The Swiss Federal Administrative Court quashes a decision by fedpol to ban a French national from entering Switzerland due to his supposed radicalisation. Fedpol was found to have violated the appellant’s right to access his file.
A French national is living in neighbouring France with his wife and their children, all of whom are Swiss nationals. He worked in Switzerland for several years, namely at the Mosquée du Petit-Saconnex (Petit-Saconnex Mosque) in Geneva. In 2017, the individual concerned lost his job and the canton of Geneva refused to renew his cross-border commuter permit. In January 2018, fedpol issued him with a five-year entry ban on the grounds that he poses a threat to Switzerland’s internal security due to his radicalisation.
Violation of the right to access the file
Swiss law provides for the possibility of refusing a party access to certain documents in their file. However, any restriction on the right to access the file must be justified by the existence of important interests, such as the public’s interest in the protection of the sources of information, and must respect the principle of proportionality. In this particular case, fedpol did not proceed with the required restraint when it excessively redacted the documents relevant to the outcome of the dispute, without carefully balancing the public and private interests at stake. In particular, fedpol concealed information that was known to the appellant or even accessible to the general public. It also refused, without relevant grounds, to disclose the assessment made by an employee at the Federal Intelligence Service regarding the threat the appellant poses to Switzerland’s internal security.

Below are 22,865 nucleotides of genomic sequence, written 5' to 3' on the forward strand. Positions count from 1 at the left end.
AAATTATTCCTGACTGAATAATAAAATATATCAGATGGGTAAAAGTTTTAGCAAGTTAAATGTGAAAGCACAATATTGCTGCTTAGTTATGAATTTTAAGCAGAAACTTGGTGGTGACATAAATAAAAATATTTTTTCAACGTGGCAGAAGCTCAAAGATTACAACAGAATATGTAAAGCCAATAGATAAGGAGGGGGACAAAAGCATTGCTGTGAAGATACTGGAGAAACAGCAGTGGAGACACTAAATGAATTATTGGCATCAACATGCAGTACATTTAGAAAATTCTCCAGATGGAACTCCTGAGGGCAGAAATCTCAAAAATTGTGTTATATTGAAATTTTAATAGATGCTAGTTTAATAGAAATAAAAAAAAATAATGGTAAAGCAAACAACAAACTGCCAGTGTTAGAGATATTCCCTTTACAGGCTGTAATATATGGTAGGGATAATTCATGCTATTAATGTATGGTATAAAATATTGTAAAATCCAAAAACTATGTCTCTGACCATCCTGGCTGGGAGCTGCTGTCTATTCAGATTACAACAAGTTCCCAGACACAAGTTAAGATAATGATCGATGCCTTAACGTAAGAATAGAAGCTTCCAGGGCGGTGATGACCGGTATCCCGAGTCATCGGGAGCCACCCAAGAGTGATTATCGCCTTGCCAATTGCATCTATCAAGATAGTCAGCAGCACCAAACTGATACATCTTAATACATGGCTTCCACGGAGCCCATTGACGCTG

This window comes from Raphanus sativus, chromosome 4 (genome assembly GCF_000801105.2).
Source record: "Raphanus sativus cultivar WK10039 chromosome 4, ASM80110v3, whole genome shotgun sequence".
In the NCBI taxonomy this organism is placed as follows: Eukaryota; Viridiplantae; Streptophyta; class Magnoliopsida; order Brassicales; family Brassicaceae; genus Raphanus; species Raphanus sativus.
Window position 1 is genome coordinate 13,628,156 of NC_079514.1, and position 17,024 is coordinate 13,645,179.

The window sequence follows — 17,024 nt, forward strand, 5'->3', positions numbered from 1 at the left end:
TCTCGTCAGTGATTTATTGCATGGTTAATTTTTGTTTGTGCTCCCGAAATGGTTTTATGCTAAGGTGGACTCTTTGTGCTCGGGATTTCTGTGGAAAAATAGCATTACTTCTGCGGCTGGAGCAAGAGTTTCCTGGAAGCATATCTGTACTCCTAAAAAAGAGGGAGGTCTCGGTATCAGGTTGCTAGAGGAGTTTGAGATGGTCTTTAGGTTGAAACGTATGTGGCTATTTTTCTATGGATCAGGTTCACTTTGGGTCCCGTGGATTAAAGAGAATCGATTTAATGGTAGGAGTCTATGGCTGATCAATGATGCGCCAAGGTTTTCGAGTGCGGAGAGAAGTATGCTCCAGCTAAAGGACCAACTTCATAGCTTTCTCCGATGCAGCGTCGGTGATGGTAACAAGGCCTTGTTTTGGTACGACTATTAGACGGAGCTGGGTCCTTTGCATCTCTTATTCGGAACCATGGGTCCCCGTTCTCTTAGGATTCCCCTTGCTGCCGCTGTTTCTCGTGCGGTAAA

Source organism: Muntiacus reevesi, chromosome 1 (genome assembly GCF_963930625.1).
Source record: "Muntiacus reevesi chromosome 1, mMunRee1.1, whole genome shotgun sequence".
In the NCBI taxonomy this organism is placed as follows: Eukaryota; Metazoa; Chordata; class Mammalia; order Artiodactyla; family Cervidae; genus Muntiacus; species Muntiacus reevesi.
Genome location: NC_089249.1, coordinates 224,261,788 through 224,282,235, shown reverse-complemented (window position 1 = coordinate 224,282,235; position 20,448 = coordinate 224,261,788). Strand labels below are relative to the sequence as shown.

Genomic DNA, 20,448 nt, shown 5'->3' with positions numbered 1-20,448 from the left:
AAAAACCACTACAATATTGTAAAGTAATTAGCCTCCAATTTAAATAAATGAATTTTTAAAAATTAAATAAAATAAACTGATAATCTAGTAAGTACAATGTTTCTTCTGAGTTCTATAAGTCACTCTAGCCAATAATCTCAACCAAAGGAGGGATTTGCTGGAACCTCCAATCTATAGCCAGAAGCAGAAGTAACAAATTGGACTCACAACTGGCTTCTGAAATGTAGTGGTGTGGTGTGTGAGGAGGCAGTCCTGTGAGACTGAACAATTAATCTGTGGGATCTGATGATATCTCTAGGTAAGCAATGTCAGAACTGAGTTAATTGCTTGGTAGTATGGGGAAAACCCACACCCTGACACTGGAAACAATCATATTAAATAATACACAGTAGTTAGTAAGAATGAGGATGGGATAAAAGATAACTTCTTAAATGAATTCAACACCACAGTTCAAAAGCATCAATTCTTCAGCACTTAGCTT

Requirements under Swiss and European law
For fedpol to issue a travel ban on a European national, there needs to be a current and real threat of a certain severity to Switzerland’s internal security. However, the file it has prepared so far does not contain enough concrete evidence to conclude that such a threat exists. The appellant has been criticised for allegedly belonging to radical Islam, working in a mosque that is also frequented by extremists and having possible resentment towards Swiss institutions because of decisions made by Swiss authorities. This is, however, not sufficient to justify the issuance of an entry ban on a European national who has very close links to Switzerland.
Furthermore, the Swiss Federal Administrative Court (FAC) cannot afford any great weight to the suspicions asserted by fedpol following its consultation with the Federal Intelligence Service, if the concerns expressed are not substantiated by any concrete or compelling evidence on file. In this regard, it is important to note that the file prepared by fedpol does not contain any evidence that the appellant may have engaged in proselytism on behalf of radical Islam or any other criminal activity in connection with his religious beliefs.
The FAC therefore allows the appeal and quashes the disputed decision. This judgement may be appealed to the Federal Supreme Court.